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Item 3003 - George Washington Autograph Letter Signed Catalog 536 (Sep 2018)

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(we are no longer accepting bids on this item)
Minimum Bid: $2,500.00
Sold Price: $21,250.00 (includes buyer's premium)

Description


Marvelous ALS signed “Go: Washington,” three pages on two adjoining sheets, 7.75 x 9.75, October 3, 1798. Written from Mount Vernon, a finely penned letter to his nephew Colonel William Augustine Washington, in part: “Your letter of the 27th. of July has remained unacknowledged ‘till now, that I embrace the opportunity afforded by General Lee’s return, to do it.

To a person not in the habit of sending regularly to the Post Office, nearest to them, it is almost useless to write by the mail; and with very few exceptions, addressing letters by private hands, is almost as bad, very few people paying much attention to them; which, with the shifting of hands, rubbing in the pocket, and sometimes idle curiosity to know the contents, are great lets to a safe conveyance, in that way.

With respect to the proposed contract for corn, as my primary object is to be certain of getting it, I will agree to divide the freight from your landing to mine (at this place) equally with you; although it would make the corn come all the higher to me; as neither land, or water transportation, would be more to my mill (where it will be chiefly wanted) than it would be to the warehouses, or Wharves in Alexandria. March being a windy month, often cold & disagreeable; about the middle of April would be better, and I would agree to receive it at that time. If with these alterations, from the proposals contained in my letter of the 26th of June last, you incline to enter into a contract upon the terms therein mentioned, for five hundred Barrels of corn, annually, I am ready to close the contract, to be binding for, and during our lives.

Your answer to this point would be agreeable, as Gen’l. Lee is desirous of entering into a contract with me for the same quantity of corn (500 Bar’ls); and on a/c of the payments, it would be very convenient for me to make it; but from the uncertainty of its fulfillment, on his part, I feel no disposition to enter into one with him.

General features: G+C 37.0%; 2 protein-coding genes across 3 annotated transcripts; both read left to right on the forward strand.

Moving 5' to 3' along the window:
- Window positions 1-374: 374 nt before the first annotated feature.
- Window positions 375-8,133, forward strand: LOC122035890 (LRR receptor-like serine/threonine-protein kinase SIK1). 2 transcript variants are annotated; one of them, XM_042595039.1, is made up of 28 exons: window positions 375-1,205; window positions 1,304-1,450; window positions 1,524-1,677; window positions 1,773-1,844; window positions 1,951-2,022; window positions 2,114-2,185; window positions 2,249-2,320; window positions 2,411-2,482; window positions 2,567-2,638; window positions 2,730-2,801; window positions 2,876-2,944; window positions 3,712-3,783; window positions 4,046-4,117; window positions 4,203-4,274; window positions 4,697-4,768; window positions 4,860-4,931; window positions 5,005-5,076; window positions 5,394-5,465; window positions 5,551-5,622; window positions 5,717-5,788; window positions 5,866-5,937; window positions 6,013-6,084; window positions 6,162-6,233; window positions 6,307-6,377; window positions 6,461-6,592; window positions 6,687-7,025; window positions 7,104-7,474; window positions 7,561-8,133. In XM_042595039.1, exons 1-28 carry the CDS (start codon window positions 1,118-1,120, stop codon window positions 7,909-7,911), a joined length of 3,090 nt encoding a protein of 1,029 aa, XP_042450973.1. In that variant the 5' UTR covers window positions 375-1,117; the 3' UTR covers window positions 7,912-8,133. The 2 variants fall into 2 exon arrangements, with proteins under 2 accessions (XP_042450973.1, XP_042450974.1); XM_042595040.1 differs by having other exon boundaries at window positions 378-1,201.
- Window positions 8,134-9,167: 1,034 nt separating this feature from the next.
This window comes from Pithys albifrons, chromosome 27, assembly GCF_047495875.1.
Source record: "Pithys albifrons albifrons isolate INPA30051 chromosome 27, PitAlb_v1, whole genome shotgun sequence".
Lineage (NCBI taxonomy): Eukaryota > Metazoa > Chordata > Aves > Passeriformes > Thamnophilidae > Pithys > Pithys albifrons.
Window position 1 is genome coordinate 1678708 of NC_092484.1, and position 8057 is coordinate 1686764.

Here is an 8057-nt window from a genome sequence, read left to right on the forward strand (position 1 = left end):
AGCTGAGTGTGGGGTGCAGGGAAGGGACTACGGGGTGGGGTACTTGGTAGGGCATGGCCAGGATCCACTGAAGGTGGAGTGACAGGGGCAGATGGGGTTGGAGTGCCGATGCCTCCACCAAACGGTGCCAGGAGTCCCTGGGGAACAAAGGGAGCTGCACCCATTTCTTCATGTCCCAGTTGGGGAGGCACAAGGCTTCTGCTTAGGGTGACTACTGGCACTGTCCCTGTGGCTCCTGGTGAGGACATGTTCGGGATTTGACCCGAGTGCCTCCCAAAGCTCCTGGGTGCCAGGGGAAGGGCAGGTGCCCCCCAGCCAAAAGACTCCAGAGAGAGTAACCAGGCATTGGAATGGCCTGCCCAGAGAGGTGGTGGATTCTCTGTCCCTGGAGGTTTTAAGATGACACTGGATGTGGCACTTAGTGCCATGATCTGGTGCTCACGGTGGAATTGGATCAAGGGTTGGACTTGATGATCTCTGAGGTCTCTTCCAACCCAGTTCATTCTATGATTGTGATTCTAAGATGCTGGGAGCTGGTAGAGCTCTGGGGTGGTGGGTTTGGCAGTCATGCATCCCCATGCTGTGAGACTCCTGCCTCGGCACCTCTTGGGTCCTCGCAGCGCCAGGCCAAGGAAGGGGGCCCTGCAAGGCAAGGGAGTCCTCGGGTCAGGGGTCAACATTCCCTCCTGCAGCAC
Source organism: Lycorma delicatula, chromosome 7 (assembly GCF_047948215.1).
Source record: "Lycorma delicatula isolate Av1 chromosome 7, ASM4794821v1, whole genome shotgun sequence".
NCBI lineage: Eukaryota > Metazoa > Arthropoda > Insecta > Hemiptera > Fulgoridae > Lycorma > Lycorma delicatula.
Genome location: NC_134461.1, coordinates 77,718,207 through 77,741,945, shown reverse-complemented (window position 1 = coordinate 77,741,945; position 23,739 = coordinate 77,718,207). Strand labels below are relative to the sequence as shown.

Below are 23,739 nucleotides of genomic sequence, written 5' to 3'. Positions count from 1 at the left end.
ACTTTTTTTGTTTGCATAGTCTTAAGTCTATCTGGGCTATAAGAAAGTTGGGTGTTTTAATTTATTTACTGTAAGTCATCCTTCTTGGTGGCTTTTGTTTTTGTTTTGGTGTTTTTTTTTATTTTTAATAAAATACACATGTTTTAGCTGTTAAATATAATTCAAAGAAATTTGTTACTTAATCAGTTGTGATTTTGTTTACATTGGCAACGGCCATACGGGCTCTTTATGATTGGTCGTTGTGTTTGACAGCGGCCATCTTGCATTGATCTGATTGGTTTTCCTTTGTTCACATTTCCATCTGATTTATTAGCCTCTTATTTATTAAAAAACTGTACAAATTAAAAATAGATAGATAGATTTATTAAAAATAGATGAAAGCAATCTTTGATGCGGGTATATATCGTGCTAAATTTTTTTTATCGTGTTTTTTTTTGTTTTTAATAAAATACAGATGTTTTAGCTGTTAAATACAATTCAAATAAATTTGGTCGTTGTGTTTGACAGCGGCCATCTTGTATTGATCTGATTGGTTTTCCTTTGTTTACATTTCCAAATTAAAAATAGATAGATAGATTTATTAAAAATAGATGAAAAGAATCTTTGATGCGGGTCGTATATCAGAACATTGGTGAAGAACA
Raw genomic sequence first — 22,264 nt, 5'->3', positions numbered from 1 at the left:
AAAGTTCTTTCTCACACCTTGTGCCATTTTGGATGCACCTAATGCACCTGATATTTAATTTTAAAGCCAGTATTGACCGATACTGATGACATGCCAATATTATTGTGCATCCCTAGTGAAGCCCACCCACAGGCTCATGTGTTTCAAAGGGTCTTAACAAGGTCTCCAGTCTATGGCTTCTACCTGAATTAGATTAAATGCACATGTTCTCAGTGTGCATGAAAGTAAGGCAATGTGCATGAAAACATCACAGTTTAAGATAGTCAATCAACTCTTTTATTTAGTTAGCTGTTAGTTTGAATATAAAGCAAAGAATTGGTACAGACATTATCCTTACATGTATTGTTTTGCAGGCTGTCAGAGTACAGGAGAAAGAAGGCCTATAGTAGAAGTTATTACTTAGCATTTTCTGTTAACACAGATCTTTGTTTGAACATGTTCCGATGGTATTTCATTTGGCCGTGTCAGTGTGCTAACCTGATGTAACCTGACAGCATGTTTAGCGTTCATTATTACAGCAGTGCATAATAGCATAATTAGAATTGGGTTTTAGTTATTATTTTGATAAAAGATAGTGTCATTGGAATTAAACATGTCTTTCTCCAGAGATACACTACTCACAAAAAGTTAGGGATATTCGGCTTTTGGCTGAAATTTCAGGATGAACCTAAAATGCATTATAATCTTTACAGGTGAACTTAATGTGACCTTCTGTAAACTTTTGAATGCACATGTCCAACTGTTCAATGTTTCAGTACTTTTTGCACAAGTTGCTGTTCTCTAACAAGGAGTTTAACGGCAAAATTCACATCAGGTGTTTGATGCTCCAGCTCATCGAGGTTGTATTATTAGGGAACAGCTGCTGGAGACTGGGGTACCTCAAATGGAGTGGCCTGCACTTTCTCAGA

I thank you for the old documents you sent me, respecting the family of our ancestors, but I am possessed of Papers which prove beyond a doubt, that of the two brothers who emigrated to this Country in the year 1657, during the troubles of that day, that John Washington, from whom we are descended, was the eldest. The Pedigree from him, I have, and I believe very correct; but the descendants of Lawrence, in a regular course, I have not been able to trace. All those of our name, in and about Chotanck, are from the latter. John, was the Grandfather of my father and Uncle, and Great grand father to Warner and me. He left two sons, Lawrence & John; the former, who was the eldest, was the father of my father, uncle, and Aunt Willis. Mrs. Hayward must have been a daughter of the first Lawrence, & thence became the cousin of the second Lawrence, & John. We all unite in best wishes for you & family, and I am your sincere friend and Affectionate Uncle.” Professionally inlaid into a slightly larger sheet. In fine condition.

On July 13, 1798, Washington readily accepted President Adams’ commission to lead the United States Army in the burgeoning Quasi War with France. The high-ranking post demanded little of Washington who, while happily ensconced at his home in Mont Vernon, entrusted the lion’s share of his duties to inspector general of the Army, Alexander Hamilton. Given the flexibility of his post, and barring the emergence of a French invasion, Washington once again settled into retirement as a private citizen, content with overseeing renovations to his mansion and the myriad operations of his five farms and sprawling 7,400-acre estate.

Concerning Washington’s ancestry, and according to biographer D. S. Freeman, the man ‘knew scarcely anything…all he remembered at sixty was that in youth he had been told the family had come from one of the Northern Counties of England. He was not sure whether it was Lancashire or Yorkshire or a region still farther North.’ The extent of his genealogical knowledge uncertain, Washington was, at the very least, capable of tracing his lineage back to that of his great-great-grandfather, Lawrence Washington. A magnificent and lengthy handwritten letter from Washington relating to both his agricultural acumen and to that of his own family tree.

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